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Sit-tight leaders in Africa uncertain of their fate after office

09.03.2019
Article from AFRIC Editorial
The democratization process in Africa which preceded decades of violent civil conflict in most African countries paved a way for competitive systems of government with a rise in multi-party politics. This notwithstanding most African leaders have failed to cede power at the end of their term limits, changing the constitutions to favour them in most cases. Very few countries have experienced a peaceful transition of power with the Democratic Republic of Congo being the most recent. Why these leaders cling to power is a point to ponder on especially in cases such as the recent crisis in Sudan where citizens have taken to the street and resorted to violence to demand that they step down from office.

Africa has faced several challenges among which is the peaceful transition as the continent has become home to several long-serving and sit-tight presidents who refuse to relinquish power. Paul Biya, Cameroon’s president came to power in 1982 and has since then put in maximum efforts to consolidate power. Same like Equatorial Guinea’s president Teodoro Obiang Mbasogo who has been in power for about four decades while Omar al-Bashir of Sudan has been in power since his 1989 coup that ousted Prime Minister Sadiq al-Mahdi.

A good number of these leaders have demonstrated their capacity to go all out so as to prevent and quell down any attempt to dethrone them. Most of them in their effort to consolidate power have had to change the constitution either increasing age or term limit. In December 2018, one of Africa’s longest-serving leaders Yoweri Museveni of Uganda signed a bill into law which eliminated presidential age limit from the constitution. The 1995 Constitution in Uganda previously prohibited anyone younger than 35 or older than 75 from serving as president. This is the second time Yoweri has amended the constitution giving him the leeway to occupy the country’s highest office. A similar amendment was done in 2005 which eventually increased his time in office.

In 2015 term limits was scraped from the Rwandan constitution allowing Paul Kagame who has been in power since 1994 to possibly rule until 2034. The Republic of Congo also experienced constitutional changes to allow Denis Sassou Nguesso to run for a third term which eventually led to his re-election in 2016.

Most former leaders have had a history of being forcefully removed and in some cases through a military coup. Robert Mugabe of Zimbabwe suffered this fate in 2017 after elements of the Zimbabwe Defence Forces seized control of the Zimbabwe Broadcasting Corporation and key areas of the city demanding his immediate resignation. In that same year, Gambia’s former President Yahya Jammeh was kicked out after he lost in an election to Adama Barrow.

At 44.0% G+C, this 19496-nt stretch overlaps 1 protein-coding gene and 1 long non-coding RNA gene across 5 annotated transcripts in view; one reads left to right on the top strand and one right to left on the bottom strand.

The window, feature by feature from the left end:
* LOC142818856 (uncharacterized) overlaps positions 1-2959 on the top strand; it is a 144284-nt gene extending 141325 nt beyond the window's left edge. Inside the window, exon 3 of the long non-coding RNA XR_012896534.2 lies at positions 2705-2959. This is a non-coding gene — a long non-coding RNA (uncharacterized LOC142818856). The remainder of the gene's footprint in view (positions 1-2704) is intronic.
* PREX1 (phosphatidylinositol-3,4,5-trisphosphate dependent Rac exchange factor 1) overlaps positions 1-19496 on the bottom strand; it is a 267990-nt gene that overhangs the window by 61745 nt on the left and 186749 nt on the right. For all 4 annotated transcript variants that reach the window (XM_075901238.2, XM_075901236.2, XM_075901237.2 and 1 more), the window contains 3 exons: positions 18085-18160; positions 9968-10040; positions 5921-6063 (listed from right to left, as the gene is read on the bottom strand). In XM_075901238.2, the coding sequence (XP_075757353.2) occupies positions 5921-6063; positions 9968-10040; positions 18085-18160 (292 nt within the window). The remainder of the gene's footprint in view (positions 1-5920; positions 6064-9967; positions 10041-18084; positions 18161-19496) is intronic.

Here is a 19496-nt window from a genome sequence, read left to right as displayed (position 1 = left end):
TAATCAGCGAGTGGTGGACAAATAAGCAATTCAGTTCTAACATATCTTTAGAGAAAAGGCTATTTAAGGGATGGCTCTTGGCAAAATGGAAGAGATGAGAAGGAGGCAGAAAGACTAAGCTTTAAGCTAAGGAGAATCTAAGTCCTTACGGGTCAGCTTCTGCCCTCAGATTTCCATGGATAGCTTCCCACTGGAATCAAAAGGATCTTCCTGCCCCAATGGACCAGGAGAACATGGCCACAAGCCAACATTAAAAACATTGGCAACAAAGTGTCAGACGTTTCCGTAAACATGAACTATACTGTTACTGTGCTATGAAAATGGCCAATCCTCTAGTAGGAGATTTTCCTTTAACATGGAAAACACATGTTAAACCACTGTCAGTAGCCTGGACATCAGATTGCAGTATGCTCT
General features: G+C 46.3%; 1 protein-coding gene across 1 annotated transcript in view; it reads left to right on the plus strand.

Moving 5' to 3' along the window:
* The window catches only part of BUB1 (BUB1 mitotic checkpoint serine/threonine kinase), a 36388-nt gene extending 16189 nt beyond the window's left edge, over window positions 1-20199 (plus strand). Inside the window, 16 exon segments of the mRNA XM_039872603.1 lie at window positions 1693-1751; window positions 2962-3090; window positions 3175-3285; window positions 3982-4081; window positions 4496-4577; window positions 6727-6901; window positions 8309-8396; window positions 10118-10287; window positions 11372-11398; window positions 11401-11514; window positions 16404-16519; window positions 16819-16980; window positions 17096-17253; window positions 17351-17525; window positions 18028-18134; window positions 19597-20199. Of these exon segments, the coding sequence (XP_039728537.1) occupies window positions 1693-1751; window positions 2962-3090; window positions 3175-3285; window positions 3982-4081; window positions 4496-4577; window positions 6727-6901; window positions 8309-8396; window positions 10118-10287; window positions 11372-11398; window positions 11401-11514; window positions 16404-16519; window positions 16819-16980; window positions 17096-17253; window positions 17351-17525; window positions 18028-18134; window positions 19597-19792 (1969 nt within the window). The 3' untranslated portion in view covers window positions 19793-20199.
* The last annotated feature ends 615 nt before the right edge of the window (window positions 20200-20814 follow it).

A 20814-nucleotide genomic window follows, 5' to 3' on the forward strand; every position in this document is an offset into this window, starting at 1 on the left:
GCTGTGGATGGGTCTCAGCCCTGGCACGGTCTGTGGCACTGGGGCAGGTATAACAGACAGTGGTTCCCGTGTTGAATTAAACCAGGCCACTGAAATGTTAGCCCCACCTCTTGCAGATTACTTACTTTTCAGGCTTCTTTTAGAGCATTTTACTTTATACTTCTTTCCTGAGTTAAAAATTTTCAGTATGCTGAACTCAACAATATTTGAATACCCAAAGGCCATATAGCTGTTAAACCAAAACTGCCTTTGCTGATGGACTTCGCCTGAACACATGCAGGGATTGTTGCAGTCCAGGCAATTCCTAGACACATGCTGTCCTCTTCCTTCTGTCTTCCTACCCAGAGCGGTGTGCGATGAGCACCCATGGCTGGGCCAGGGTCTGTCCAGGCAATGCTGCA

WHY THE SIT TIGHT SYNDROME?

It may be beyond a lay man’s understanding why these leaders glue to power, nonetheless, whatever may be their reasons, the wellbeing and interest of the nation is surely out of question. One thing which is very certain is that a dark cloud looms in the air regarding what will happen to these leaders if they have to quit.

Despite the fact that African leaders have different reasons for refusing to leave office? one which is common among all is the fear of what happens to them after they quit office. A good number of them have suffered unfortunate fates such as going on exile for fear of what may befall them should they remain in the country. Former Malawian president Joyce Banda has been in a self-imposed exile in South Africa since she lost the presidential election to Peter Mutharika in 2014. Likewise, Amadou Toumani Touré Mali’s former president left to Senegal since after his presidency in 2012.

However, the story has been different as other presidents such as Daniel arap Moi and Mwai Kibaki two former Kenyan presidents both handed power peacefully after their tenure of office ended. The same applies to John Kufuor from Ghana and of course Tanzania’s Benjamin Mkapa who are now leading at the continental level.  Similarly, Zambia, Namibia, Nigeria, Malawi and, Tanzania also feature among some of the countries where a regular transfer of power has occurred.

Most of the long-serving African leaders are shielded and backed by the constitution which can however be uttered at their discretion. Unfortunately, the same constitution which gives them the leverage to hang on to power fails to make provision for a mechanism to guarantee the smooth transfer of power. This has however given some of the leaders the reason to believe that the nation may plunge into chaos given their departure. Hence they believe that staying in power is for the interest of the nation.

Though it is true that Africa has had a long history of defiant leaders who defile the odds to remain at the helm of the country’s politics, the wind of change is gradually blowing and some of the leaders are beginning to leave power without any rebellion. Liberia’s Ellen Johnson in 2018 democratically handed over power to George Weah after exhausting her term limit. Ernest Koroma of Sierra Leone and the most recent case of Joseph Kabila are all cases of a peaceful transfer of power.

Article from AFRIC Editorial

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